HSBC and Standard Chartered said on Wednesday they would cancel their dividends and not launch any share buy-backs in 2020 after a financial regulator in the United Kingdom asked the country’s biggest lenders to suspend payments to investors and not pay cash bonuses to senior staff in light of the coronavirus pandemic roiling economies worldwide.
The moves sent their stocks into a tailspin. HSBC’s shares plunged 9.5 per cent to close at HK$39.95 in Hong Kong on Wednesday, the lowest point since March 2009. Meanwhile, Standard Chartered’s shares dropped 7.6 per cent to HK$39.90.
The banks, which are based in London, but generate much of their revenue in Asia, were among six lenders who said they would suspend their dividends as part of a coordinated response following a request by the Prudential Regulation Authority (PRA), a regulatory arm of the Bank of England.
“The board recognises the current and potential material impact on the global economy as a result of the coronavirus pandemic and the important role that HSBC has in helping its customers to manage through the crisis and to have resources to invest when recovery occurs,” HSBC said in a statement. “HSBC has a strong capital, funding and liquidity position; however, there are significant uncertainties in assessing the time period of the pandemic and its impact.”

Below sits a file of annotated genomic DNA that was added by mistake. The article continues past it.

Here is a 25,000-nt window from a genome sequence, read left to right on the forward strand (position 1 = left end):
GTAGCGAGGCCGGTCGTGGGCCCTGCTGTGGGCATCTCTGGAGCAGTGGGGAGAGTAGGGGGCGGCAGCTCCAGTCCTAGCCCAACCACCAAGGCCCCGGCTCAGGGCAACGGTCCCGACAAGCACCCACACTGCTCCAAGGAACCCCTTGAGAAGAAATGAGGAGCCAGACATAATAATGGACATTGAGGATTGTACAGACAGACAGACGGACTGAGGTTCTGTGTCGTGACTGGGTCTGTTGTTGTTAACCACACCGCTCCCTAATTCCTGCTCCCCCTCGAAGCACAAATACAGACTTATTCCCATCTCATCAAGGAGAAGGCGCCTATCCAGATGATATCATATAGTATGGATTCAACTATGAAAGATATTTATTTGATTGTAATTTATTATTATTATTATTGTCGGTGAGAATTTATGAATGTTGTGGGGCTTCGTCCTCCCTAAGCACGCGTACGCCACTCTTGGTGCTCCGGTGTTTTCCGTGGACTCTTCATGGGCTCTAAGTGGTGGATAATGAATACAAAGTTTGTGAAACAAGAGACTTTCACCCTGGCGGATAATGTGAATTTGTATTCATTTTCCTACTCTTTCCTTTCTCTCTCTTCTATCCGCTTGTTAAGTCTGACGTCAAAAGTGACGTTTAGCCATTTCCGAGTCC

The novel coronavirus, known as SARS-CoV-2, has infected more than 846,000 people worldwide and has likely sent the global economy into a recession. It has uprooted daily life across Asia, Europe and the United States, with several countries instituting lockdowns, airlines grounding much of their fleets and millions of people losing their jobs.
“The board fully recognises the importance of dividends to the group’s owners,” Standard Chartered said in a stock exchange filing on Wednesday. “However, suspending shareholder distributions at this time will allow the group to maximise its support for individuals, businesses and the communities in which it operates whilst at the same time preserving strong capital ratios and investing to transform the business for the long term.”
On Tuesday, the PRA, HSBC’s and Standard Chartered’s chief regulator, asked the biggest banks operating in the UK to suspend their dividend payments and buy-backs and said it “expects” banks not to pay cash bonuses to senior staff and material risk-takers.